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#OpinionOfTheDay

Re-enter the dragon, with a trail of nostalgia

In death, it seems, the dragon playground has found eternal life.

The dragon playground - with its metallic, serpentine, technicolour walkways resembling the mythical creature from Chinese lore - had been slowly phased out, together with others of its ilk, since the late 1990s, because of safety concerns.

However, it has made a comeback - one that's been particularly noticeable since Singapore's jubilee celebrations two years ago.

Dreamed up in the 1970s by former Housing Board designer Khor Ean Ghee, it has found new life in recent years, resurrected in the form of a 22,000-piece Lego reconstruction, tote bags and pins, among other things.

It has even become the star of a number of children's books, such as Wang Shijia's Ang Ku Kueh Girl And Friends: The Magical Dragon Playground, published last year.


The old Housing Board dragon playground has gained a new following, resurrected in Lego sets and children’s books. But, growing up, the writer never thought these playgrounds would end up as signifiers of national identity. ST PHOTO: LIM SIN THAI

The dragon playground in Toa Payoh Lorong 6 - one of the few to survive the mass culling of these fabled creatures - has become an iconic landmark, welcoming visitors entering the estate from the Pan-Island Expressway.

It has become a popular spot for Instagrammers, standing tall even as the blocks around it were torn down.

Growing up, I don't think anyone ever thought that these playgrounds would end up as signifiers of national identity.

They were just places for kids to run, jump and pretend to be Transformers or Ninja Turtles.

The dragon playground - together with its kin, the sparrow and dove playgrounds - were an indelible part of childhoodfor Singaporeans growing up between the 1970s and 1990s.

My personal favourite, near my family's Housing and Urban Development Company flat in Bedok Reservoir Road, was a 3m-high behemoth, with a labyrinth of metal pipes suspended above the ground.

One risked life and limb to climb through and jump from those pipes, earning scraped knees as a badge of honour.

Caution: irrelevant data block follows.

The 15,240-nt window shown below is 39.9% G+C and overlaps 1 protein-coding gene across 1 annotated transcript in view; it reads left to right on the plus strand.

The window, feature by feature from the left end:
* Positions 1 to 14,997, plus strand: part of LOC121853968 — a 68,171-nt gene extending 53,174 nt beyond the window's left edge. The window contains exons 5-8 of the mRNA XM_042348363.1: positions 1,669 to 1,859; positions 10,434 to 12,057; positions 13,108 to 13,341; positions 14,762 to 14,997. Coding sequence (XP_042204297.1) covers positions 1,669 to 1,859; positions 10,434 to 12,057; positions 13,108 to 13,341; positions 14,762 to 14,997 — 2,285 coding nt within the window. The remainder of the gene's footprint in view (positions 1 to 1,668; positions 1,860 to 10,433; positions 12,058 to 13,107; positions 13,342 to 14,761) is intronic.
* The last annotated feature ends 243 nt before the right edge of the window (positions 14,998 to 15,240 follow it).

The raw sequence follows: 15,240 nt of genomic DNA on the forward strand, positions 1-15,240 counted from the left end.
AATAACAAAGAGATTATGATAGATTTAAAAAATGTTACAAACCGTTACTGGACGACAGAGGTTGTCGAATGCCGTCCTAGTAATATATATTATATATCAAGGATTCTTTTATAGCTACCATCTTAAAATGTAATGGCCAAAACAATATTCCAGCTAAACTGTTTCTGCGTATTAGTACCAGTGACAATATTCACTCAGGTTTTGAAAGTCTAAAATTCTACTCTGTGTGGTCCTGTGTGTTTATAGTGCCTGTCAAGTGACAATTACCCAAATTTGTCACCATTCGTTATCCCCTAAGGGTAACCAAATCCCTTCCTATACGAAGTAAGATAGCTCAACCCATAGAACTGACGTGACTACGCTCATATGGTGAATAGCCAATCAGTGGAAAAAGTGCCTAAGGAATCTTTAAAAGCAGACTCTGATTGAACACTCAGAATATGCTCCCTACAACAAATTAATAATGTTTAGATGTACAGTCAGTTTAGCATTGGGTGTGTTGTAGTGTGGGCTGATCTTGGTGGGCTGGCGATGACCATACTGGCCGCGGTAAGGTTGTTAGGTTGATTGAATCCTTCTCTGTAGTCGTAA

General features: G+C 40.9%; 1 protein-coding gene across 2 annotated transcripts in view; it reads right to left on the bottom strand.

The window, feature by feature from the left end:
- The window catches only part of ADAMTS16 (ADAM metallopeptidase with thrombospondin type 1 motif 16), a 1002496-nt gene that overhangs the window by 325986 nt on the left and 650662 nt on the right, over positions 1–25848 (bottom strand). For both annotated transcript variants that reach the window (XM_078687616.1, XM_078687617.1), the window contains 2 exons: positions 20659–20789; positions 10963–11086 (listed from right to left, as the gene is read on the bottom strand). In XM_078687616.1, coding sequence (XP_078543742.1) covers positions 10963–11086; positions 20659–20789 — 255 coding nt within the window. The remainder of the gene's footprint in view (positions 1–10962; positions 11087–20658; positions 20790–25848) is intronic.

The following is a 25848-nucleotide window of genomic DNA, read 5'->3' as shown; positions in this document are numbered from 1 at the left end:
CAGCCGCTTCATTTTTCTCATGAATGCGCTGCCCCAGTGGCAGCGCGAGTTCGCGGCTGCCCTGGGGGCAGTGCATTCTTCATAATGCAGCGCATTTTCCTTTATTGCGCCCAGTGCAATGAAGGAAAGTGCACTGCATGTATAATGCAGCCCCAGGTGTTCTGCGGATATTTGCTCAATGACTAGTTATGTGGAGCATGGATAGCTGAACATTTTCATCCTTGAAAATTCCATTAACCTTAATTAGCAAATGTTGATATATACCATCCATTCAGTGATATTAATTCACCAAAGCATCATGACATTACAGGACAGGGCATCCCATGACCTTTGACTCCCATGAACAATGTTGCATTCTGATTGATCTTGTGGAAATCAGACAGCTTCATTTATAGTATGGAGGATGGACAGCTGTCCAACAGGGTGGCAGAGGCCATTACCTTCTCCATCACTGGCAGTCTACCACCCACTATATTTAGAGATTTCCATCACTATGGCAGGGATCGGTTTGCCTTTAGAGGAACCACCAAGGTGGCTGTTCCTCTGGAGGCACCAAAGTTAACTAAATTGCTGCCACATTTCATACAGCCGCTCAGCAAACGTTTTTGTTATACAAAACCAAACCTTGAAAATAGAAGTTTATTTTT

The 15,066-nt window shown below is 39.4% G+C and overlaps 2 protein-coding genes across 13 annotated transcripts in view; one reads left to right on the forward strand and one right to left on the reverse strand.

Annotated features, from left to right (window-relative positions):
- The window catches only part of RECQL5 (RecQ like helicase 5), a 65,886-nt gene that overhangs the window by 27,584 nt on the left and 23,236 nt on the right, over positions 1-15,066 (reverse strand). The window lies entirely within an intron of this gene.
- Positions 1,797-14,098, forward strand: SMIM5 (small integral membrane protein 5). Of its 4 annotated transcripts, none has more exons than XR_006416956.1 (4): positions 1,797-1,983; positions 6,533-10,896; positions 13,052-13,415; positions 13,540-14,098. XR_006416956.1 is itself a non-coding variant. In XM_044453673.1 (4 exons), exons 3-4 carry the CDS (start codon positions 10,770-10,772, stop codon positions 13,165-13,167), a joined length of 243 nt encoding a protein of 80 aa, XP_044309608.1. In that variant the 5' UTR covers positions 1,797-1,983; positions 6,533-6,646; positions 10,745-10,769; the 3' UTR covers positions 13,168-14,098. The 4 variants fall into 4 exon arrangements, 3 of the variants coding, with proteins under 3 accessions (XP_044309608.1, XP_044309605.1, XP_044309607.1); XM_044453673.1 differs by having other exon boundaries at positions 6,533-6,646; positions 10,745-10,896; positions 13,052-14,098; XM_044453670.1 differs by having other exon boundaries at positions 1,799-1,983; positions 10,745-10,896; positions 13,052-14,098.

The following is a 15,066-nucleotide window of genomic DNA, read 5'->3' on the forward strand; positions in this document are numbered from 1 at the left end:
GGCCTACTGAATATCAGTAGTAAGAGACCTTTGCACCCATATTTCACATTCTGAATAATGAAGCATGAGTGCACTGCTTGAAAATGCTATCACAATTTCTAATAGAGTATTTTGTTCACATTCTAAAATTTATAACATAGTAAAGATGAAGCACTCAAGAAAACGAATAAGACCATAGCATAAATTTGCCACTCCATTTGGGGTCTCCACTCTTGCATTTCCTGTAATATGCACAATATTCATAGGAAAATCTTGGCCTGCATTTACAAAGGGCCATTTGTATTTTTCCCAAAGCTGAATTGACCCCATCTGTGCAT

The playground - and the estate - no longer stands, having made way for a condominium, following a collective sale a decade ago.

I'm not sure what has prompted Singapore's recent penchant for nostalgia.

Perhaps, in confusing times, there's a desire among people to turn back the clock and return to a seemingly less complicated era, even if the truth is less idyllic than our memories make it seem.

Singaporeans looking back to the Republic's earlier days often point to the nation's meteoric rise in the 1960s and 1970s.

Many conveniently ignore that this was also when night-soil collectors - who cleared away excrement in buckets before modern sanitation was the norm - were a common sight.

And with people becoming more nostalgic comes merchandise catering to them, which more often than not seems like a cynical attempt to cash in on people's childhood memories. I'm not sure that anyone really needs to pay $8 for a replica of a Good Morning towel, for example.

I should know. Sitting on my desk at work are little figurines of Yoda from Star Wars and Optimus Prime from the Transformers - my attempts at clawing back what little I can of a long-gone childhood.

Yet in all this harking back to simpler times, I find there's a lack of critical engagement with this sense of nostalgia.

What does the disappearance of these old playgrounds signify for us as a people?

What are the effects of having cookie-cutter playgrounds that look the same as those found anywhere else in the world, as opposed to playgrounds designed and built right here?

What does it mean that the sand and concrete of old have been replaced with plastic and rubber, which children are less likely to hurt themselves on? Does it mean that we are raising children who are less resilient, less able to take on the pressures of the world?

These are important questions to ask, to ensure that in looking to the past, we don't ignore the lessons it holds for the future.

Perhaps even more important is to appreciate what we have now.

We are alive in amazing times, with Wi-Fi on planes and driverless cars.

If you had told me when I was a child that I would be able to have any movie, video game, song or comic book I wanted at my fingertips within seconds, I would not have believed you. But in 2017, it's a reality.

And all is not lost for unique playgrounds in Singapore.

Sembawang, in the north, leads the pack with a number of large children's playgrounds. A particularly huge one resembles a shipwreck - complete with gun turrets and smokestacks - paying homage to the estate's naval heritage.

A few months ago I took my three-year-old son to a playground at Marine Cove.

As I watched him run, jump and climb, I knew that, without him realising it, he was making his own cherished memories that he would hold on to for years to come.

He didn't care about the "authenticity" of his experiences, or what his father played with or thought was cool more than 20 years ago.

Perhaps, instead of clinging to nostalgia, we should all take a leaf out of his book, and enjoy the present.

•#opinionoftheday is a new column by younger writers in the newsroom on issues that matter to them and their peers.

A version of this article appeared in the print edition of The Sunday Times on February 19, 2017, with the headline 'Re-enter the dragon, with a trail of nostalgia'. Print Edition | Subscribe